Hotel Information

The guest room rate in the InvestEd block at the Westin Richmond is a reasonable $119 plus tax per night. Make your hotel reservations today.

 

Learn and Vacation

Plan to extend your visit to Richmond and enjoy a vacation. Explore the official travel resource, and review InvestEd Tourism for a wide choice of attractions.

 

Join us for InvestEd 2015 in Richmond where we will build better futures together.

 

 

 

InvestEd Inc. Webinar Announcement

InvestEd is postponing webinars until after the holidays. Saul will resume his Option series on January 25. You may view any of the previous webinars in the free online education InvestEd library.

 

 

 

Corporate Honesty

Sandy Gallemore

 

The question: Can we believe what company CEOs tell us? The answer: Maybe not.

Annual surveys about corporate candor are conducted by Rittenhouse Rankings, a New York firm that provides advice to CEOs about improving their communications. L. J. Rittenhouse lets us know that not all CEOs tell us the truth, nor do analysts, nor do the media, nor do even the company employees.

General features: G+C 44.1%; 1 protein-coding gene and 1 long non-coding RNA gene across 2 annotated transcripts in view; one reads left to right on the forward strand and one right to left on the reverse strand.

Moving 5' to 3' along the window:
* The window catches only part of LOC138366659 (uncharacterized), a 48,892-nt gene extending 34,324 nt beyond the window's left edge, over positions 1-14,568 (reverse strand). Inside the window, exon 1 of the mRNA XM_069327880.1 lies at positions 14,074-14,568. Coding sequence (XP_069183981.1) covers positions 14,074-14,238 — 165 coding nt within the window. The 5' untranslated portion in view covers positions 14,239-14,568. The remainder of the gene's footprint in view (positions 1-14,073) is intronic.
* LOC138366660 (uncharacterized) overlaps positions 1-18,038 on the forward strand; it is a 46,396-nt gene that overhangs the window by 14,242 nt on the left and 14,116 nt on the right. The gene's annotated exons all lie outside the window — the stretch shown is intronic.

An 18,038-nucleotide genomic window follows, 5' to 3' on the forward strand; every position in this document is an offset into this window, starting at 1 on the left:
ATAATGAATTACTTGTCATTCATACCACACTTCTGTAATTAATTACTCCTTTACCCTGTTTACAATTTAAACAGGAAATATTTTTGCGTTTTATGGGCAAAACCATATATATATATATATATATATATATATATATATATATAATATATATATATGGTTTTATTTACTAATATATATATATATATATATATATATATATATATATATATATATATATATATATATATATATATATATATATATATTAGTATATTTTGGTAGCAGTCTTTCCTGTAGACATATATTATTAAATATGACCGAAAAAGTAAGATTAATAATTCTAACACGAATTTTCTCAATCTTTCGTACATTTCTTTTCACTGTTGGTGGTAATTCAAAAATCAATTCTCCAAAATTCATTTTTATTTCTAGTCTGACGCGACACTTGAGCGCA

Long-term investors, of course, want to know the truth about companies we plan to study or purchase. Companies untruthful about problems may flourish for a time, but eventually shareholders discover the truth, after which the stock usually crashes. Evaluating the truthfulness of company management before we invest is critical. Unfortunately, learning the truth about companies is one of the more difficult aspects of investing.

 

Certainly, one of the first aspects of research an investor should perform is to read the letter to shareholders the company CEO includes in the company's annual report. That's where Warren Buffet starts, even before he checks the company's financial data. While reading this letter, we need to look for growth forecasts and keep these in mind when we look at income statements, balance sheets, and statements of cash flow. Will our analysis of the financial data support those forecasts?